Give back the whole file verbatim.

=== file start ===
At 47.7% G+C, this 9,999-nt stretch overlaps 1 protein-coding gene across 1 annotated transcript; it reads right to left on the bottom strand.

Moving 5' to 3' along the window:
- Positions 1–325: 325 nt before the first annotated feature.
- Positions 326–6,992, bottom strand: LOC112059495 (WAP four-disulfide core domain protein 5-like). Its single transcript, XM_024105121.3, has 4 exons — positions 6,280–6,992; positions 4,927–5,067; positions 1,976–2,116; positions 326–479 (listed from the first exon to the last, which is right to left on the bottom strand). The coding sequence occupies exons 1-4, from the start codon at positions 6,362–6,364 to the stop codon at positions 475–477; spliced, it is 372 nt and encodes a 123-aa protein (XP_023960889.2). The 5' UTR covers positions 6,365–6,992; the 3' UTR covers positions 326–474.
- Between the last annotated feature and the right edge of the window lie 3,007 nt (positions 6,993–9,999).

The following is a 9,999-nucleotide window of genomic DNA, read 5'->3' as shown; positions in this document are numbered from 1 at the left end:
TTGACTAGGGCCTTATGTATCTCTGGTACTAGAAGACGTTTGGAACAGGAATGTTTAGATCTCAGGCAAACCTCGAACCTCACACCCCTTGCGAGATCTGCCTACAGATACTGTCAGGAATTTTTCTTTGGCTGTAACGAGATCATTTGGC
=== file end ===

At 47.7% G+C, this 9,999-nt stretch overlaps 1 protein-coding gene across 1 annotated transcript; it reads right to left on the bottom strand.

Moving 5' to 3' along the window:
- Positions 1–325: 325 nt before the first annotated feature.
- Positions 326–6,992, bottom strand: LOC112059495 (WAP four-disulfide core domain protein 5-like). Its single transcript, XM_024105121.3, has 4 exons — positions 6,280–6,992; positions 4,927–5,067; positions 1,976–2,116; positions 326–479 (listed from the first exon to the last, which is right to left on the bottom strand). The coding sequence occupies exons 1-4, from the start codon at positions 6,362–6,364 to the stop codon at positions 475–477; spliced, it is 372 nt and encodes a 123-aa protein (XP_023960889.2). The 5' UTR covers positions 6,365–6,992; the 3' UTR covers positions 326–474.
- Between the last annotated feature and the right edge of the window lie 3,007 nt (positions 6,993–9,999).

The following is a 9,999-nucleotide window of genomic DNA, read 5'->3' as shown; positions in this document are numbered from 1 at the left end:
TTGACTAGGGCCTTATGTATCTCTGGTACTAGAAGACGTTTGGAACAGGAATGTTTAGATCTCAGGCAAACCTCGAACCTCACACCCCTTGCGAGATCTGCCTACAGATACTGTCAGGAATTTTTCTTTGGCTGTAACGAGATCATTTGGC